Blockheads ~ Block 26

It’s Blockheads Wednesday and we have a mystery today!

This is Tammy’s Cat’s Cradle block.  We know that the black print is from Betsy Chutchian’s Bramblewood collection, the gold is from a Kansas Troubles collection and the background is a mystery.  Can you name that fabric?

For my Fig Tree & Co. block, the fabrics are from the Farmhouse and Chestnut Street collections and the background is my favorite tiny stars from Liberty Gatherings by Primitive Gatherings.  I thought there would be a little more contrast with the tan so… I might remake this block.  Or not.

CLICK HERE for the link to the Cat’s Cradle Instructions.

CLICK HERE to go to Betsy’s blog to see her block and her mini.

As always, the background is from Snowberry by 3 Sisters.  The prints are from Union Blues by Barbara Brackman and another mystery to be solved.  Neither FQ had the selvage and the only thing I know for sure is that they’re Moda.

Question of the Week ~ In the 20 years that you’ve been making quilts – it’s a given that we were all child prodigies – is there a product invention that makes you the happiest?

When I compare the products available when I made my first quilt in 1983 to those being used today, the difference is amazing. Everything we use to make quilts is better – fabric, batting, thread and tools, and there is so much more variety.

The rotary cutter was a relatively new invention – one size blade, the mat was solid green on both sides and there were only a handful of rulers made for rotary cutters. I can’t imagine what it would be like to not use a rotary cutter… just so you know, I once took a class on hand-piecing where we cut templates from cardboard, traced them onto fabric and cut them out with scissors. I spent nine hours making a really awful 12” block. I love rotary cutters!

But my favorite product invention is still… the seam ripper.

It lets me change my mind. And fix the very rare mistake. (I know, I’ve jinxed myself with that.)(And yes, I buy them by the box.  That little cutter dulls quickly… when it’s not used, of course.)

I could list lots of other favorite inventions and products but I think a few of them would get me in trouble… or at least raise a few eyebrows.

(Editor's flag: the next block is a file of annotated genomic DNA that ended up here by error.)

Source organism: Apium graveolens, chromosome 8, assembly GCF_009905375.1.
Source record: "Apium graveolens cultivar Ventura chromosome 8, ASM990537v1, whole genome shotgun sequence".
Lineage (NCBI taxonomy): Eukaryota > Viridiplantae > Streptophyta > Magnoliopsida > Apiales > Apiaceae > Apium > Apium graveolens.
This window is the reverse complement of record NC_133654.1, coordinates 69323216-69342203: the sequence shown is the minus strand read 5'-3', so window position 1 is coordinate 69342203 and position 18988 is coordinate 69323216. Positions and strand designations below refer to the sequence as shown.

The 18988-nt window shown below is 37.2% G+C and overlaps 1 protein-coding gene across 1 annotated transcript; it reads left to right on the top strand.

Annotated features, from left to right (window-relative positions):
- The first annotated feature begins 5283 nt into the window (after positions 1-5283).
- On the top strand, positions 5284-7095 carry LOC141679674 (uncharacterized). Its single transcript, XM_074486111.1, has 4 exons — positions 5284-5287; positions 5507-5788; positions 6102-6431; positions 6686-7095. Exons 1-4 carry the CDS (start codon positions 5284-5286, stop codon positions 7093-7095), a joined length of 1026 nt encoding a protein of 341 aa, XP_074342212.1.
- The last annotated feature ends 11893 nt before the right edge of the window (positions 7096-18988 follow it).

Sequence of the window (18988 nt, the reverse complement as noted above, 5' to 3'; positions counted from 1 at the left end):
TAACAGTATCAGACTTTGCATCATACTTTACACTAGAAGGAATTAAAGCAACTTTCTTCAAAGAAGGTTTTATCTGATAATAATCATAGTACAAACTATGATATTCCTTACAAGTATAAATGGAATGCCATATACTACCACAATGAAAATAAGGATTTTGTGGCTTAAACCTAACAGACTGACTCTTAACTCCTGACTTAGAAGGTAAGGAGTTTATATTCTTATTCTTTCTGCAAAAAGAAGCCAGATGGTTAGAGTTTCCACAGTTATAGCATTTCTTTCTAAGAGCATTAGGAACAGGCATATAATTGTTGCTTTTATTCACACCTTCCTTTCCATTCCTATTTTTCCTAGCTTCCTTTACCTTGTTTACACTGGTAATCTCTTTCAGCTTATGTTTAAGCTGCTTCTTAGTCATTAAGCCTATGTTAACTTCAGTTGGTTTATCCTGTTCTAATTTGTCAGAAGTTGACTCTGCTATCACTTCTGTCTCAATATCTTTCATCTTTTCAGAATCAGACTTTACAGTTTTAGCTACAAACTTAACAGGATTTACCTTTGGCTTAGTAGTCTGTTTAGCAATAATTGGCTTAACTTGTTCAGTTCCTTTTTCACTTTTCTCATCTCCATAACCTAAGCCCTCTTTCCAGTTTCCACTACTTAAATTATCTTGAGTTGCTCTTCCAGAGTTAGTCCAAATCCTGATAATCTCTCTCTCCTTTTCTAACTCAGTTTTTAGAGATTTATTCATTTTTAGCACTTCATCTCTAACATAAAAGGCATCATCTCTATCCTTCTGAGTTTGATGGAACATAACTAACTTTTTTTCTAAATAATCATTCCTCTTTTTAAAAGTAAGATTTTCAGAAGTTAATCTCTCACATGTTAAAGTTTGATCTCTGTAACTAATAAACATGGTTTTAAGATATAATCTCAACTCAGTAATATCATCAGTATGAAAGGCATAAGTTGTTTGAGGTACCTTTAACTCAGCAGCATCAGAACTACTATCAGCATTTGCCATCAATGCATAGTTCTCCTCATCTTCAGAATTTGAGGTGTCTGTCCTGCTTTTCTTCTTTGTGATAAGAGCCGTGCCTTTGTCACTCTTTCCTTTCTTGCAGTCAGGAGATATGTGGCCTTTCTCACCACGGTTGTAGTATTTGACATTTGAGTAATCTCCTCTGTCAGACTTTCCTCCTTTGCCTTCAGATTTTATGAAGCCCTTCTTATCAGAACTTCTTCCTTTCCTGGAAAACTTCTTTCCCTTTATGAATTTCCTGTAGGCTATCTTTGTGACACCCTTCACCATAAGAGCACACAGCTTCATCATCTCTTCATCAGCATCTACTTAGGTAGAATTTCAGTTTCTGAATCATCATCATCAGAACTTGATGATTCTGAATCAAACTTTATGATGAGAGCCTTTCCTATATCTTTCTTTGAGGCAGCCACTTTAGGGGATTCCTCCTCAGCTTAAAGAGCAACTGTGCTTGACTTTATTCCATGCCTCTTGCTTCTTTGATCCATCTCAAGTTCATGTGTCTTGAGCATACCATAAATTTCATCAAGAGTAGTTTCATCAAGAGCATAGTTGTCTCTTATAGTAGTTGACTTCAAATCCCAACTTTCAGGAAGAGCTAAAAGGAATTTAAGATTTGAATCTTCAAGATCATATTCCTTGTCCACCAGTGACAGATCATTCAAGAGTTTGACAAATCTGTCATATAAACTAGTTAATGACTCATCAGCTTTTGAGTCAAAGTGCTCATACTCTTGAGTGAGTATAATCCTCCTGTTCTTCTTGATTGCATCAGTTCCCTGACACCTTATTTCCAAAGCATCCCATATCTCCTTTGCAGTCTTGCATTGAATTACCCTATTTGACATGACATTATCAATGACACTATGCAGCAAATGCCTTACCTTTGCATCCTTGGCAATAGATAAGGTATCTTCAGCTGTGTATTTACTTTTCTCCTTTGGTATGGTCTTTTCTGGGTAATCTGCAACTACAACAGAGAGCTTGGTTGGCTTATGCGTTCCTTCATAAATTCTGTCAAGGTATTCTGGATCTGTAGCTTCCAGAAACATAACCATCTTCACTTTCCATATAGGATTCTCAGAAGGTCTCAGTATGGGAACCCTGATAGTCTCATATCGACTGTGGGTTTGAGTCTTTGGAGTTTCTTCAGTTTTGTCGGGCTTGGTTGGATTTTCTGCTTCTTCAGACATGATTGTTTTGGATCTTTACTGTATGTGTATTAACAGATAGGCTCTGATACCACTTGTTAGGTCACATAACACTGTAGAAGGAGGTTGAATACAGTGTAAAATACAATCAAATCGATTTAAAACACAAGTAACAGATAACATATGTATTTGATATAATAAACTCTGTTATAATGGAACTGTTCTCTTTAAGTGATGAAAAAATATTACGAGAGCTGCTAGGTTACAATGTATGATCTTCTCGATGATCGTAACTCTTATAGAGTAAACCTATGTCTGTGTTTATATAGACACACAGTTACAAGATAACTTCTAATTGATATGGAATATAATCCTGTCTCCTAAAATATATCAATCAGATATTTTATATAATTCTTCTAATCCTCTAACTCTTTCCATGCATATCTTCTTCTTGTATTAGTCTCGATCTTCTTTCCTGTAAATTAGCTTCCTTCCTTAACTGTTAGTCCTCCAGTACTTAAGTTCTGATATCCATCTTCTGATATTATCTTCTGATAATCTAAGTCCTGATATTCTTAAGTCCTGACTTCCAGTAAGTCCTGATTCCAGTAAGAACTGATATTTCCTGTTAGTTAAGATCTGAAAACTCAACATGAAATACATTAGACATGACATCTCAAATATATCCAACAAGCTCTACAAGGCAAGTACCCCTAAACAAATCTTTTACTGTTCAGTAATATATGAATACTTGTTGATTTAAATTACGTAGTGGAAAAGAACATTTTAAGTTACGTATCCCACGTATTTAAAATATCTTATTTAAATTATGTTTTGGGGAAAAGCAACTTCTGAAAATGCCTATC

Just in case you missed it – CLICK HERE for the link to Betsy’s blog and link to the block – Cat’s Cradle.

Don’t forget that there is a Blockheads Archive with links to all of the published blocks and blog posts.

That’s it for today, August 29.  Be sure to visit Lisa, Jo, Lynne and Jan to see their blocks and what other good things they might have made:

Be sure to see the blocks being posted to #modablockheads on Instagram and Facebook. If you’re not already a member, you can also join the fun in the Moda Blockheads Facebook group.  It’s a busy group with folks sharing tips, suggestions and support.

Happy Blockhead Wednesday!

And to our friends in Houston and south Texas, you’re in our thoughts and prayers.


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13 thoughts on “Blockheads ~ Block 26

  1. I never knew the seam rippers got dull from non-use. I must use mine way too much! Thanks for the additional link to the amazing block this week. Keep it up ladies! I am really enjoying these blocks and the question of the week.

  2. Yes – my heart goes out to Texas! So very sad for many people and animals! I almost feel guilty living in Northern California and thinking about fabrics and terribly hot weather! I love your posts – as always so thanks so much. I, am amazed at how many great tools we have and wonder how the pioneers could make such gorgeous quilts without them! We are spoiled – ha, ha. I’d have to say the rotary cutter/mat is soooo helpful! I, remember when I first started quilting, I, too, used cardboard and even used x-ray film because it was sturdier. Love the Blockhead patterns/designers!

    1. Woohoo! Way to go, Lauren! We really were stumped. I will try to excuse our lapse by suggesting we see THAT much fabric but still… you knew. Thank you.

      (P.S. Check your e-mail.)

  3. I’m still a very traditional quilter, but I would say that the rotary cutter is the best invention ever made. After 50 years and hundreds of quilts, I still use only one ruler, but I could not do without my rotary cutter.

  4. The background fabric that you were looking for an identity, I’m almost sure it is from the Oakland Museum of California by P&B Textiles Released in 1998

  5. Beautiful blocks as always. I love my rotary cutter couldn’t live without it and love it to pieces. Hope you and your family and friends are safe lots of hugs to you:-)

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